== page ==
The New Yorker beclowned itself last month with an absurd, self-rebutting report that parroted admittedly uncorroborated allegations that Supreme Court nominee Brett Kavanaugh once exposed himself during a drinking game when he was a student at Yale.

On Wednesday, the same authors, Ronan Farrow and Jane Mayer, managed somehow to produce an even worse journalistic product.

The new story, titled “The F.B.I. Probe Ignored Testimonies from Former Classmates of Kavanaugh,” is an effort to help Democratic lawmakers cast doubt on the supplemental background check they had demanded, which the FBI just finished conducting on Kavanaugh.

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The story begins with this paragraph:

Frustrated potential witnesses who have been unable to speak with the F.B.I agents conducting the investigation into sexual-assault allegations against Donald Trump’s Supreme Court nominee, Brett Kavanaugh, have been resorting to sending statements, unsolicited, to the Bureau and to senators, in hopes that they would be seen before the inquiry concluded. … NBC News reported that dozens of people who said that they had information about Kavanaugh had contacted F.B.I. field offices, but agents had not been permitted to talk to many of them. Several people interested in speaking to the F.B.I. expressed exasperation in interviews with The New Yorker at what they perceived to be a lack of interest in their accounts.

It sounds pretty bad — until you read a bit further.

Kenneth G. Appold, whom Farrow characterizes as a “primary witness” and whom Mayer is careful to promote as a professor (hello, appeal to authority), is quoted at length as a supposedly knowledgeable source on Kavanaugh’s behavior at Yale. It is Appold who complains that the FBI won't respond to his hot scoop that he may have heard something once about Kavanaugh exposing himself during a drinking game.

The report actually reads as follows: “Appold said that he initially asked to remain anonymous because he hoped to make contact first with the classmate who, to the best of his recollection, told him about the party and was an eyewitness to the incident. He said that he had not been able to get any response from that person, despite multiple attempts to do so. The New Yorker reached the classmate, but he said that he had no memory of the incident.”

Laughably, the report then adds this line: “Appold reached out to the Bureau last weekend but did not hear back.” Gee, I wonder why.

What Appold is offering, and what the New Yorker was just itching to report, is called hearsay. Yes, shame on the FBI for not jumping at the chance to interview a guy who says he can "corroborate" an event because he thinks he remembers (or wants to remember) hearing about it second- or third-hand.

It gets worse.

As it turns out, Appold is the same person Farrow and Mayer cited heavily in their Sept. 23 report. In that story, Appold, then speaking on the condition of anonymity, acted as the New Yorker's sole “corroborating” witness to the allegations of lewd conduct that, in fact, he couldn't corroborate. He told Farrow and Mayer that he was “one-hundred-percent certain’ that he was told that Kavanaugh was the male student who exposed himself to [Deborah Ramirez].”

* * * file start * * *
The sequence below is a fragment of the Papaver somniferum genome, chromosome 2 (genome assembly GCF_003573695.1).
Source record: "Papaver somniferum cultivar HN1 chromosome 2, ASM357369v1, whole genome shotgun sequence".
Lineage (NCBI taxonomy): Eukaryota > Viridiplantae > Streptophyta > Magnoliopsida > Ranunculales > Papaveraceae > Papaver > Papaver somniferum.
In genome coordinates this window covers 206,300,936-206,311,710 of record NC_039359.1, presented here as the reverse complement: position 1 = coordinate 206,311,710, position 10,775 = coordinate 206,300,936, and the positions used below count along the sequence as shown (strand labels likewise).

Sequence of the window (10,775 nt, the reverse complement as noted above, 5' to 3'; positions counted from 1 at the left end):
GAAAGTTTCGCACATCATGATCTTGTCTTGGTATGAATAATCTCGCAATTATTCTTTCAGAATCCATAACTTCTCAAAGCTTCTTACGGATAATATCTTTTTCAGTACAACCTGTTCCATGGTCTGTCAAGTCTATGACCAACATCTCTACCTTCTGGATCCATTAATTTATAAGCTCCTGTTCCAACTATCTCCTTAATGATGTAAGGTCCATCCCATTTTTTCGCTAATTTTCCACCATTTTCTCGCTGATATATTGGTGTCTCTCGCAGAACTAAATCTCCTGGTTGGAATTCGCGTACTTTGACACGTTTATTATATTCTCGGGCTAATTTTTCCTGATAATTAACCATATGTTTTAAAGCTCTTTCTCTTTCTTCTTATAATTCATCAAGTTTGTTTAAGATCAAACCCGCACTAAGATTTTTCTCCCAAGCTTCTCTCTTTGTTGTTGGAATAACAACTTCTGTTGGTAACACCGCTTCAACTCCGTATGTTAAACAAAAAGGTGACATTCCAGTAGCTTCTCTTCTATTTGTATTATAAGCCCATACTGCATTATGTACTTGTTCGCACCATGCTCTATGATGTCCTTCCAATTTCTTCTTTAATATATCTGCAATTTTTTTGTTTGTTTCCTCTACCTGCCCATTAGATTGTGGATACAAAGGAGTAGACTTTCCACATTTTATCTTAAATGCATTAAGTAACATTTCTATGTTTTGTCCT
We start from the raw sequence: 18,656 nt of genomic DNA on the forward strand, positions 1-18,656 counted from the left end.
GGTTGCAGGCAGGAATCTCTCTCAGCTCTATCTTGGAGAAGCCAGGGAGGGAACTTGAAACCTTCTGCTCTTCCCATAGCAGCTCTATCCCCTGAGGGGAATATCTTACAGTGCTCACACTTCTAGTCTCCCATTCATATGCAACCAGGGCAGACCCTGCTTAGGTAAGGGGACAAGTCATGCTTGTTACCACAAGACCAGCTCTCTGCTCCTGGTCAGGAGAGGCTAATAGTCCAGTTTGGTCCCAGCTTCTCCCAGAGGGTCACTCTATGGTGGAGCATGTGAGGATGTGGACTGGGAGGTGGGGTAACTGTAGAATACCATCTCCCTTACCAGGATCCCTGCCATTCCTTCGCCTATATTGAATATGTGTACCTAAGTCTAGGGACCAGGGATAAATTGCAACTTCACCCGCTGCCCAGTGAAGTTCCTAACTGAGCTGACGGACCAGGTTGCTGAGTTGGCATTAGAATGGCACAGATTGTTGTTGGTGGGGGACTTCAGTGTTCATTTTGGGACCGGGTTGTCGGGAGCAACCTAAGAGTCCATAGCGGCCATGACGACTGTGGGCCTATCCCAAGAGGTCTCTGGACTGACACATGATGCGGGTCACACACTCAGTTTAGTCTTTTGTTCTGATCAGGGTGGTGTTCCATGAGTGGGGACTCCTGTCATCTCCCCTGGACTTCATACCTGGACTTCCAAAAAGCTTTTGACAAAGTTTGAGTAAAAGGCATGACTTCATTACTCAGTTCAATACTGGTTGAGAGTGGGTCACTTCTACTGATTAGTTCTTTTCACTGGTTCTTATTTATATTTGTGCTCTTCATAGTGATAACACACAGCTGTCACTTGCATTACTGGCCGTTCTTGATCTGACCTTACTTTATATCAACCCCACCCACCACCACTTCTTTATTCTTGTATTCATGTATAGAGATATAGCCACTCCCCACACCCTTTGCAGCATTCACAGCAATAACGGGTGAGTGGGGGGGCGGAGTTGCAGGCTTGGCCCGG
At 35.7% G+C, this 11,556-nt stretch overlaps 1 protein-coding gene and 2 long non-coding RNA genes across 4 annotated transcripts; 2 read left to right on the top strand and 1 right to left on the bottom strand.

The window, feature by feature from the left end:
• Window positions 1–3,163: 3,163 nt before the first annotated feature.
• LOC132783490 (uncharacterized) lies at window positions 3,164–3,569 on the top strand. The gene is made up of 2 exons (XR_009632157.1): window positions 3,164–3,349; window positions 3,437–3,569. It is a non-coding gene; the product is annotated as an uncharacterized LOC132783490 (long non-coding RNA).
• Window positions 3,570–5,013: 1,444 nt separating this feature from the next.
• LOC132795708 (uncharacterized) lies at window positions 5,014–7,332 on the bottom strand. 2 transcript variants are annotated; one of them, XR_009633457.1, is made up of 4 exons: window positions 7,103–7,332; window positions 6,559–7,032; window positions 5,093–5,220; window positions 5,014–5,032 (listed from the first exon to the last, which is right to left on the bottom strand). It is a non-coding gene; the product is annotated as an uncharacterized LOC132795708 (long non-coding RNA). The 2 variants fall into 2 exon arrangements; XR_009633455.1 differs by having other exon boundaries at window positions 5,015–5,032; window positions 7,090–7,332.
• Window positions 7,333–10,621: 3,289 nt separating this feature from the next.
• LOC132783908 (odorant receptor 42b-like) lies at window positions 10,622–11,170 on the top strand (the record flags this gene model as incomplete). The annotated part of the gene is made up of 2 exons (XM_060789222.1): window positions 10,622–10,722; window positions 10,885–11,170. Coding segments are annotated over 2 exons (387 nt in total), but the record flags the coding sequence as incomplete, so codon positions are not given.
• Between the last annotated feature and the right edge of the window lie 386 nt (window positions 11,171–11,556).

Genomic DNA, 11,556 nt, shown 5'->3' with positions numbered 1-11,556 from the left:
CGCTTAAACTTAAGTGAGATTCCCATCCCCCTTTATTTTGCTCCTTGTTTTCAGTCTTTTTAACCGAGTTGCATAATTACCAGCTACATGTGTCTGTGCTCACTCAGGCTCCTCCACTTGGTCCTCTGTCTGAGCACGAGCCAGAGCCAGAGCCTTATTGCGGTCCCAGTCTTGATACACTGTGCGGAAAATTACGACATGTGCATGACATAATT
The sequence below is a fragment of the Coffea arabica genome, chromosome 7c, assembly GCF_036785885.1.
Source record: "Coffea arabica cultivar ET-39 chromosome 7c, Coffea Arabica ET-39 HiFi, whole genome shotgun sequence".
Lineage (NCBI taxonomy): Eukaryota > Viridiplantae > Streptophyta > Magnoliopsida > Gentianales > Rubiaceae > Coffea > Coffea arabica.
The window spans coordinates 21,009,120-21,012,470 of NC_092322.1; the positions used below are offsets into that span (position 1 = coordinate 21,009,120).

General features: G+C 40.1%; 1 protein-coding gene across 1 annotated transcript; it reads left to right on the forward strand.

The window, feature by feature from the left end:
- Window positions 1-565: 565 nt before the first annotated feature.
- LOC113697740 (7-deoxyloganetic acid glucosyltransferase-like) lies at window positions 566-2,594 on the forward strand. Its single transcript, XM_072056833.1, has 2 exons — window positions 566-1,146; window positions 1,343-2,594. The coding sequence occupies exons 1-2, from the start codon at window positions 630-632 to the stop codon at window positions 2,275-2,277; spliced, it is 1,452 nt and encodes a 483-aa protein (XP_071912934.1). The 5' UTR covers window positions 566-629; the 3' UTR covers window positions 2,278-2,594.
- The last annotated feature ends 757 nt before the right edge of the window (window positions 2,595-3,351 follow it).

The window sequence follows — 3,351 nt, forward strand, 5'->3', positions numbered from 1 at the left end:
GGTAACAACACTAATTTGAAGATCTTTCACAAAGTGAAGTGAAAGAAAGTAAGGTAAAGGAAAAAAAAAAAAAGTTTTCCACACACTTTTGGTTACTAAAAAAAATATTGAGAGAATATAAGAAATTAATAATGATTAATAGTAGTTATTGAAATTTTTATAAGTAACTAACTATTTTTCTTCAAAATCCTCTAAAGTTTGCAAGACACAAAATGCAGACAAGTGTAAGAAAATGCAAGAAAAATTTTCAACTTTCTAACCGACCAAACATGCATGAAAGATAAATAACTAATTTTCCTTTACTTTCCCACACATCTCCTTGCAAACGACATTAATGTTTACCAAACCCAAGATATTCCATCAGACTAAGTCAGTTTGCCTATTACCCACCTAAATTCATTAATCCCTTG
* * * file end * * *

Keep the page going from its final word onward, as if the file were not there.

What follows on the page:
Again, Appold says he didn't actually witness the alleged incident, and he may have even been contacted by the supposed victim, whom certain Yale alumni claim has been reaching out recently to other classmates in an effort to implant memories of this indecent exposure episode in their minds. Now, we learn Appold's "source" has no memory of such an incident.

Just so we’re all clear on the timeline of events: Appold spoke to the New Yorker anonymously in September to “confirm” an allegation for which he had no first-hand knowledge. Even Farrow and Mayer admitted they could not corroborate the story, or even whether Kavanaugh was at the Yale party in question. The only source who said the alleged exposure definitely happened is a man who also wasn’t there to witness it.

The New Yorker published the story anyway.

Appold then went on-the-record with Farrow and Mayer for a second story, to complain the FBI won’t take his uncorroborated second- or third-hand gossip seriously. Appold claimed he has been unable to contact the classmate who supposedly told him about the Kavanaugh incident. The New Yorker got hold of the classmate, who said he has no memory of what Appold alleges.

The New Yorker published the second story anyway.

Farrow's fall from grace has been a genuinely depressing spectacle to behold. At one point, he was the gold standard of #MeToo reporting, trusted and admired by both liberals and conservatives. His investigative journalism was searing, well-researched and damning. He was the one who cracked the press' self-imposed ban on pursuing allegations that Hollywood mogul Harvey Weinstein sexually abused multiple women.

But now Farrow is scrounging for scraps alongside the extraordinarily unreliable and partisan Jane Mayer. No one made Farrow hitch his wagon to these deeply embarrassing and wildly irresponsible Kavanaugh hit jobs. No one forced Farrow to treat Appold as a serious and credible source. This is all of Farrow's own choosing. It was nice while it lasted, Icarus.

[Also read: Kavanaugh heading to Supreme Court? Flake: 'no additional' corroboration. Collins: 'very thorough' FBI report. Grassley: 'time to vote']